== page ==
Posted by Geoff at 4:14 AM CST
Updated: Wednesday, February 13, 2019 7:32 AM CST
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Wednesday, February 6, 2019
https://www.angelfire.com/de/palma/snakessmall.jpgTribune de Lyon's Luc Hernandez and others report that Brian De Palma and Susan Lehman will attend the Quai du Polar festival in Lyon, France, this March. The fest, which focuses on crime fiction and detective stories, runs the weekend of March 29-31. In preparation, the Lumière Institute in Lyon will host a Brian De Palma retrospective this month, beginning with Casualties Of War on February 14th.

Posted by Geoff at 7:45 AM CST
Updated: Wednesday, February 6, 2019 5:55 PM CST
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Tuesday, February 5, 2019
https://www.angelfire.com/de/palma/coercivetheater.jpgPhilippa Snow writes about Brian De Palma's Hi, Mom! for ARTFORUM, as the film is scheduled for three 35mm screenings on Wednesday, February 6th, at Film Forum in New York City:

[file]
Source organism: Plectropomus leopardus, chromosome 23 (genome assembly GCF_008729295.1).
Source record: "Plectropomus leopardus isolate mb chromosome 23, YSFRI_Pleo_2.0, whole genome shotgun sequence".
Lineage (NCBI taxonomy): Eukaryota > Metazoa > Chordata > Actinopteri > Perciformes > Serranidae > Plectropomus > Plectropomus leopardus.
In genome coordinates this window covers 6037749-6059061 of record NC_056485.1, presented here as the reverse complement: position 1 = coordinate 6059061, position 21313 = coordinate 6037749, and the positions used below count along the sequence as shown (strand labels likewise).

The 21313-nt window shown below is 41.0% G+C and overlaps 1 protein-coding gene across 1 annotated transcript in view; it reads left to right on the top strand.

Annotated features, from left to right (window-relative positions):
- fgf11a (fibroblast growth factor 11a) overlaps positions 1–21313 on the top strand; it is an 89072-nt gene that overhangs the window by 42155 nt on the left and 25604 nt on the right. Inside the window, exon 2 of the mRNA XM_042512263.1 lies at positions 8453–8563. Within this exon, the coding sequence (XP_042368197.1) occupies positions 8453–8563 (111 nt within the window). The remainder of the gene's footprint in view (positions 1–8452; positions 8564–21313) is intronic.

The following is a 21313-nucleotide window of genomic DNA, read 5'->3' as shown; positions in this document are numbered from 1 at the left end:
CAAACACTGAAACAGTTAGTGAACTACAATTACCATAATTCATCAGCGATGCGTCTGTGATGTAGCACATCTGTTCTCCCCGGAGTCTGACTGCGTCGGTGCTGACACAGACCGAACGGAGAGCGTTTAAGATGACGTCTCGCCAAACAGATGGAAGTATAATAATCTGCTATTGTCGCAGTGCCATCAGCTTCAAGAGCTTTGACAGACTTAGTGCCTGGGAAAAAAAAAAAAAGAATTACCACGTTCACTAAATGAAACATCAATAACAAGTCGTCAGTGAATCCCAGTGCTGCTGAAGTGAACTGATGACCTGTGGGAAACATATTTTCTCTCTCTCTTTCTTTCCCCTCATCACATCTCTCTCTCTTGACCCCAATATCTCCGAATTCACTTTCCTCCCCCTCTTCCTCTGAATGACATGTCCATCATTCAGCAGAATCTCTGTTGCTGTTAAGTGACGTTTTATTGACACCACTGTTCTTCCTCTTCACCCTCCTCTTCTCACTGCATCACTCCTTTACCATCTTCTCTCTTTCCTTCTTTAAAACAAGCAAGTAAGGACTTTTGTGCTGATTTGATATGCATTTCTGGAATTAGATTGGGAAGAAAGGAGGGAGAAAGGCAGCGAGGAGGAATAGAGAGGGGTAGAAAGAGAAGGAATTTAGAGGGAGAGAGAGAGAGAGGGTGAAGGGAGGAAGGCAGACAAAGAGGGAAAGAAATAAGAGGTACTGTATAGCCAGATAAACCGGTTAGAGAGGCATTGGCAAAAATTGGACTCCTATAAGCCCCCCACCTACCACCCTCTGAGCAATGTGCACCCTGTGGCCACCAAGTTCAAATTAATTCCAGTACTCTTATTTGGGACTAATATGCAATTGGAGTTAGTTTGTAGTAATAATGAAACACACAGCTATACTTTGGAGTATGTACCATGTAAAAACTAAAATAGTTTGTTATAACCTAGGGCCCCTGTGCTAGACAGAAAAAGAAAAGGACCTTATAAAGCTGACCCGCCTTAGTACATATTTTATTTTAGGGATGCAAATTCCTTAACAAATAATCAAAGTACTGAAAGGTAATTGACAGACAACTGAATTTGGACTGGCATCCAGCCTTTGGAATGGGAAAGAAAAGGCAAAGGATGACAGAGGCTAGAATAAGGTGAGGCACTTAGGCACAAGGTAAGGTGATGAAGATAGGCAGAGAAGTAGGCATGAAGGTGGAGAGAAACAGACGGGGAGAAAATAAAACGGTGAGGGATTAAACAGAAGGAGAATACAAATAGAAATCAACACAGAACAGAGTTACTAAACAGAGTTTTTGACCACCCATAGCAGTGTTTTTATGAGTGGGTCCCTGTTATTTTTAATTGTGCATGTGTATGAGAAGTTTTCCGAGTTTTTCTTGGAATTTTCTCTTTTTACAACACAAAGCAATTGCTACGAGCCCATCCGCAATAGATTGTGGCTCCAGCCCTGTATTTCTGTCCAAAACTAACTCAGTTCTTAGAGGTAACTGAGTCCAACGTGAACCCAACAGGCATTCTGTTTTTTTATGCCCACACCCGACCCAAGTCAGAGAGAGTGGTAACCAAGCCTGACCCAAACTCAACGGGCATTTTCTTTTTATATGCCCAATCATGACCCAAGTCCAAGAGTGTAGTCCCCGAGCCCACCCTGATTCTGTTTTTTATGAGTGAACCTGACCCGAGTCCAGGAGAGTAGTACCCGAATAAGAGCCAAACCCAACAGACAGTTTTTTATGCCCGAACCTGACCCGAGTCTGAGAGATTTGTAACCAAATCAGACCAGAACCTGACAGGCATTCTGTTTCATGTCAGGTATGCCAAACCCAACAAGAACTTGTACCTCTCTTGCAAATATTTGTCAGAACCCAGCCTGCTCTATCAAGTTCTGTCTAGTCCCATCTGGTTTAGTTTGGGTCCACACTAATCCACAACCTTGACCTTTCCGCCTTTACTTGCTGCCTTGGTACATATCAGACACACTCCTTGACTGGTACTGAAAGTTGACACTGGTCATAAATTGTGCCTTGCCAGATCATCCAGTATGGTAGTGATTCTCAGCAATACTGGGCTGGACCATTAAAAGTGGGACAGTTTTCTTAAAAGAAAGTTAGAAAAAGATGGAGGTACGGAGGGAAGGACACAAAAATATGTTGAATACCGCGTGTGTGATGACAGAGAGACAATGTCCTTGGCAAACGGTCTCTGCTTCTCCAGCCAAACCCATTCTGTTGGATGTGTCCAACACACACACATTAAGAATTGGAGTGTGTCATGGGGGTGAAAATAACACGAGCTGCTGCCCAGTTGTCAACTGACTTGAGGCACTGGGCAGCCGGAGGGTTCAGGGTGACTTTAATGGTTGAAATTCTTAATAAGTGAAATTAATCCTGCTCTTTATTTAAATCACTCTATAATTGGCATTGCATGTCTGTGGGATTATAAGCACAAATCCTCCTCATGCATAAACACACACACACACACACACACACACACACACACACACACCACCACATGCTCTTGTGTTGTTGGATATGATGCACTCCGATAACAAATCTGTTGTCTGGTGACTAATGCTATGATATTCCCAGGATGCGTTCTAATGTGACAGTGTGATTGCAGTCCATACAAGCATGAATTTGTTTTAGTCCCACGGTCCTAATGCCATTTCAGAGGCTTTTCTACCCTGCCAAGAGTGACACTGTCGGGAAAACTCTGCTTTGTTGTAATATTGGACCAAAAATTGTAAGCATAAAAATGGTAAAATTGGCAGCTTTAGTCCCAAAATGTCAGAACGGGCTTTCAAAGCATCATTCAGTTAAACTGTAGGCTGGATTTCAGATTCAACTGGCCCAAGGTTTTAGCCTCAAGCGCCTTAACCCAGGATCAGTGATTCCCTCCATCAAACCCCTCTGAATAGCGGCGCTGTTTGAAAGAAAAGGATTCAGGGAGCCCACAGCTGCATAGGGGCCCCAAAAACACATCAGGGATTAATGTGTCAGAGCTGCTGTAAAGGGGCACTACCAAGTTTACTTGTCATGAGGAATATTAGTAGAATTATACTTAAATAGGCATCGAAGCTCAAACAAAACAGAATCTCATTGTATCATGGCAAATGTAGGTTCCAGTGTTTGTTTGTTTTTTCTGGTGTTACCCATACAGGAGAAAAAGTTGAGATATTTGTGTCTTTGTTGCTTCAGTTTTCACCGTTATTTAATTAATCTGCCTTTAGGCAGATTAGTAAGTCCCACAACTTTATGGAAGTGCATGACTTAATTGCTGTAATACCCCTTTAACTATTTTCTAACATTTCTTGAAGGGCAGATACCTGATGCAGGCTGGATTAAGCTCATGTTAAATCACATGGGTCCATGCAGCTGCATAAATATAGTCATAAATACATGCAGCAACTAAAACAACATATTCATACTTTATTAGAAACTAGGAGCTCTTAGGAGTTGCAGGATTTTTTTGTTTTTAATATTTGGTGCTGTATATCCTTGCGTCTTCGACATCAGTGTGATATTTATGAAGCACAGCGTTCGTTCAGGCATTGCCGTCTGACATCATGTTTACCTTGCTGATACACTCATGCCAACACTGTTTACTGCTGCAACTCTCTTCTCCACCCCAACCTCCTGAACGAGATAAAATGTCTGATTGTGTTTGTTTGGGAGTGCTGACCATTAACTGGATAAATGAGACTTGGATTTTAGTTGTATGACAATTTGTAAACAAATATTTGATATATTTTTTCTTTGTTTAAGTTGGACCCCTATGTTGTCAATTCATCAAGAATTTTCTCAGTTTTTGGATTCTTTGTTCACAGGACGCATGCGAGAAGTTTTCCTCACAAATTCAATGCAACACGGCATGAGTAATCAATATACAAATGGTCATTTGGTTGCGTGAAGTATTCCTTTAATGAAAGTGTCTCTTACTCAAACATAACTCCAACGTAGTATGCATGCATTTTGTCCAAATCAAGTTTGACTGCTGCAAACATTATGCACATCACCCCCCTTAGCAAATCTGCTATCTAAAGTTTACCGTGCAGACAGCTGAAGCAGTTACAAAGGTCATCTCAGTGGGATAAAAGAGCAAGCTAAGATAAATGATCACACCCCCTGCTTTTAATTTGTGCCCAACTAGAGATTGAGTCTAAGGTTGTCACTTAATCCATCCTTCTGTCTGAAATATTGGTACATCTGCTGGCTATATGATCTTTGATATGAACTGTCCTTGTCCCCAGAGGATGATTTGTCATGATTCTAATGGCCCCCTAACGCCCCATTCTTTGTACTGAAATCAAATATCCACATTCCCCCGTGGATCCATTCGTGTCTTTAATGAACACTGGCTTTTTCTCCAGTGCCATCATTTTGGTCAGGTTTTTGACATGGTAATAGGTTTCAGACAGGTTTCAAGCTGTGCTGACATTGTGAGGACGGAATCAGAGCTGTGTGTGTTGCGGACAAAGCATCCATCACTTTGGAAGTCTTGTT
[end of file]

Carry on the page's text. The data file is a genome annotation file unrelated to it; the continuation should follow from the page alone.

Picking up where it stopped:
ABOUT HALFWAY THROUGH Brian De Palma’s 1970 film Hi, Mom!, a white woman, dazed and recently raped, gives a fuzzy exit interview on camera. “Well, [New York Times theater critic] Clive Barnes was really right,” she says. “It was some experience. I’m gonna tell all my friends that they’ve gotta come.” The experience that she’s referring to is Be Black, Baby, an immersive opportunity (and Hi, Mom!’s film-within-a-film centerpiece) for well-heeled whites to, per the title, temporarily “be black.” If this white woman and her kin had predicted correctly that they would be given “soul food,” and be made up roughly and inelegantly with black shoe-polish, they do not seem to have guessed that they would also be robbed, gaslit, faced with furious demands to see ID, interrogated on the subject of their livelihoods and personal lives, hypersexualized, beaten and sexually assaulted, and then arrested by a white NYPD cop. The happening’s artist-cum-terrorist showrunners, who are African American but wearing whiteface, are as pale as death, and do not seem afraid to kill. The fact that the participants, if rattled, see their ritual humiliation as a dazzling work of art is owed to an embarrassing, embarrassingly recognizable strain of privileged white faux-wokeness. The fact that this scene takes place in a film both written and directed by a white man makes it doubly charged, recursive in its condemnation of white tourism in black lives.